Maybe Allen’s future lies in Europe and working with Hasin will allow him to get up to speed as to what is expected of him at the EuroLeague level which would be the ultimate goal in the continent. Wolfe’s comments about where the guard is lacking could be the ultimate reason as to why the NBA is no longer in reach.
“He’s not really that switchable, at least not by NBA standards. But the wingspan does help make up for some of that. He’s definitely not a pure PG. He can run pick-and-roll pretty well (which was good enough when he was on the Knicks), but I think more advanced stuff is a little out of his wheelhouse. Combining those last two points, ideally you’d want to play him with a bigger PG on the floor who can defend multiple positions, because otherwise you find yourself in this space where Kadeem isn’t your “point guard” on the floor, but can only guard the other team’s point guard, or maybe be slightly overmatched at SG.”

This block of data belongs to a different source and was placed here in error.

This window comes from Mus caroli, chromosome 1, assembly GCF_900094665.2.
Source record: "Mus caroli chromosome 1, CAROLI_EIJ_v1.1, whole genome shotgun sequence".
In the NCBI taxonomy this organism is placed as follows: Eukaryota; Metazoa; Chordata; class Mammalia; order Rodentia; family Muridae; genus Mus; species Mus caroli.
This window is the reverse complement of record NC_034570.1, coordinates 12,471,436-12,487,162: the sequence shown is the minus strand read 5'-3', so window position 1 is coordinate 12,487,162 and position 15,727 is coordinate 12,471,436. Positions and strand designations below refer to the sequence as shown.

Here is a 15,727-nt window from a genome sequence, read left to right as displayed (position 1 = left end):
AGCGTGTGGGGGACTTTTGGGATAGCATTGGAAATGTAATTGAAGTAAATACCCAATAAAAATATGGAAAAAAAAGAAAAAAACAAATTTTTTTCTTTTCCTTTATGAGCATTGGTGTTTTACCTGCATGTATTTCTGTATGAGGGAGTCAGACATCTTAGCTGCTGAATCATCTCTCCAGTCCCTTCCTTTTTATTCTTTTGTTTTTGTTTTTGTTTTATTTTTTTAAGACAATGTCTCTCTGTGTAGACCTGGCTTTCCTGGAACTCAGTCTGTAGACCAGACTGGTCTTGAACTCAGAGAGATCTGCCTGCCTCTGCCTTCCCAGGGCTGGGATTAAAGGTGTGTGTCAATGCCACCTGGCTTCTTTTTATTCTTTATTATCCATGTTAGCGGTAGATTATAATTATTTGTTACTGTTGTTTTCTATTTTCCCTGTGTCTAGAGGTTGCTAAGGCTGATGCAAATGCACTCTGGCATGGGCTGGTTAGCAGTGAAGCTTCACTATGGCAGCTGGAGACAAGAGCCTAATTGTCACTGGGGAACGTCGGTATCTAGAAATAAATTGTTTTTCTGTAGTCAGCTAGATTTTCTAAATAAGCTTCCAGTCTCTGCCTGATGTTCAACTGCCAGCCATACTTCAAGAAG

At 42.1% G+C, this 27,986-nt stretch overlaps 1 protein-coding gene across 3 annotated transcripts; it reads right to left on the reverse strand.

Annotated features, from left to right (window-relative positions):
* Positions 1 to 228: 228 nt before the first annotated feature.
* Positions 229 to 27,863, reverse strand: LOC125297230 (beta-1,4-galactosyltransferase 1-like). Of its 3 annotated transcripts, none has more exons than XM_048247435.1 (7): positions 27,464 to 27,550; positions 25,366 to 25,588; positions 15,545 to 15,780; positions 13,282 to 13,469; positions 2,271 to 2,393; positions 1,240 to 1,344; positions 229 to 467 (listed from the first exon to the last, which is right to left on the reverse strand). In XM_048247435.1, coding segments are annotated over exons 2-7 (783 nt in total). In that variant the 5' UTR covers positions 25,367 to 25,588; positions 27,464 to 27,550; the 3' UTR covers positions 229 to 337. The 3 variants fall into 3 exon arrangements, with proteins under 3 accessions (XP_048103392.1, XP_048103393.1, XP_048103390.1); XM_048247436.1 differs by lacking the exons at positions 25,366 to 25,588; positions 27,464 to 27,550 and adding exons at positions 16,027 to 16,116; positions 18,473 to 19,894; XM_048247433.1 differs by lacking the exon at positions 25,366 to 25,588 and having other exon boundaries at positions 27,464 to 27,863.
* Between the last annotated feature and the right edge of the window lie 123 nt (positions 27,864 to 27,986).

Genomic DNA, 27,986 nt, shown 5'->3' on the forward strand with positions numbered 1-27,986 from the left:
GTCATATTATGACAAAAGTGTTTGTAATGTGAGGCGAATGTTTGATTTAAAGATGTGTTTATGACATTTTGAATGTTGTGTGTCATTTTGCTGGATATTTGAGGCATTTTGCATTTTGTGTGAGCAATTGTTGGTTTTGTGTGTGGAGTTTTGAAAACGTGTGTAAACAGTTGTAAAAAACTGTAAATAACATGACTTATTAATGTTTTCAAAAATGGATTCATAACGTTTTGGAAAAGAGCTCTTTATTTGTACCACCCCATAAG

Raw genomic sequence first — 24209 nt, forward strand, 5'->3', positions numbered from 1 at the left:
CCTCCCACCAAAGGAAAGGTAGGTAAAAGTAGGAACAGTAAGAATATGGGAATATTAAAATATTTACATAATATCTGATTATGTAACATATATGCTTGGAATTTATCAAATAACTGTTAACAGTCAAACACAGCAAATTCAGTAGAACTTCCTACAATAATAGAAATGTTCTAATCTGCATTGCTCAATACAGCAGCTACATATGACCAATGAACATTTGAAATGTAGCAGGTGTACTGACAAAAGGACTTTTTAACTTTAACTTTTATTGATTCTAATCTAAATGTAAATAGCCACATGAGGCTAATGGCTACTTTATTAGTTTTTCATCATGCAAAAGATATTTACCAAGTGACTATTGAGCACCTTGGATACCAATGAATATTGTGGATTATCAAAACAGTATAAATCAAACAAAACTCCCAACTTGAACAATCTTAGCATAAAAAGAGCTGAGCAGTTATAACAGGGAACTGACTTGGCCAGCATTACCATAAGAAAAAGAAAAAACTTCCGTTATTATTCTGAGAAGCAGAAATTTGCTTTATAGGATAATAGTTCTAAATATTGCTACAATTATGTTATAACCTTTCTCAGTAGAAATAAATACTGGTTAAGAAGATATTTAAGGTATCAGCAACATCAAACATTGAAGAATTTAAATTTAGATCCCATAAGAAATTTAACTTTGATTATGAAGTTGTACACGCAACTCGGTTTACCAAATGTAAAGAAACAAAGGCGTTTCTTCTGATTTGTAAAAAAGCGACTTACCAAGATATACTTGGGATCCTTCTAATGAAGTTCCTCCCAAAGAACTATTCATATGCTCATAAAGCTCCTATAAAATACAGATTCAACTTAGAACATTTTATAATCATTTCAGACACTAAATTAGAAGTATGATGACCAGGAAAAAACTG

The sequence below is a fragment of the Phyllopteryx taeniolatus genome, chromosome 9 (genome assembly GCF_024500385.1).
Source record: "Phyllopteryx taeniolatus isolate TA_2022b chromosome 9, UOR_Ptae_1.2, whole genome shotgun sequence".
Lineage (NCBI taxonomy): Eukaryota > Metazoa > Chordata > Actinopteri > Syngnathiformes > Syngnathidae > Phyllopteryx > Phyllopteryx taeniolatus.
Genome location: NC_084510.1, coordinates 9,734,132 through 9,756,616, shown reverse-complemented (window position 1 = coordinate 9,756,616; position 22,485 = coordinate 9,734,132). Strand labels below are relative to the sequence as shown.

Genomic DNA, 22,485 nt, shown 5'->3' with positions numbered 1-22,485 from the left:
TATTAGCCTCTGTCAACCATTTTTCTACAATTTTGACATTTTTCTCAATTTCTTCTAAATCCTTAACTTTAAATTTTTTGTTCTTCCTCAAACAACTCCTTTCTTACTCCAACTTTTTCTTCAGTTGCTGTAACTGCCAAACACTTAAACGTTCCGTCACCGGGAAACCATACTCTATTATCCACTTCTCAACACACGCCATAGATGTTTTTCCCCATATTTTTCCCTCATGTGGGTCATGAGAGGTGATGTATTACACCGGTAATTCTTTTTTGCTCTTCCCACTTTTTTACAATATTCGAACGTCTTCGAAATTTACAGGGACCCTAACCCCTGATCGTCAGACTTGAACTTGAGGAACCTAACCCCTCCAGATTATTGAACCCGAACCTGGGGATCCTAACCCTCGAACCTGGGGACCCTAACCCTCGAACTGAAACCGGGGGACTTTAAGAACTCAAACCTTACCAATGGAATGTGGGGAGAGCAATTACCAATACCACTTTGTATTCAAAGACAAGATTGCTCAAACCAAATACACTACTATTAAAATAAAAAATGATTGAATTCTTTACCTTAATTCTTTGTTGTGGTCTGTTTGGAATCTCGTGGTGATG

Finally, putting his on floor ability aside, Allen is continuously being praised for his off court attitude which will definitely be a plus when looked upon to be a veteran presence with Hapoel Haifa.
“He seemed great off the court. Really hard worker, nobody ever had anything bad to say about him,” Wolfe exclaimed.
Eck also feels that Allen will be a perfect fit in the Holy Land, “Kadeem loves the game. His quick first step and his defense will make him a good player in Israel.”
“Possibly the most complete player I’ve coached,” Kirk Angel said. “Unbelievable teammate, in which he led by example every single day rather it be an early morning practice or state championship game.”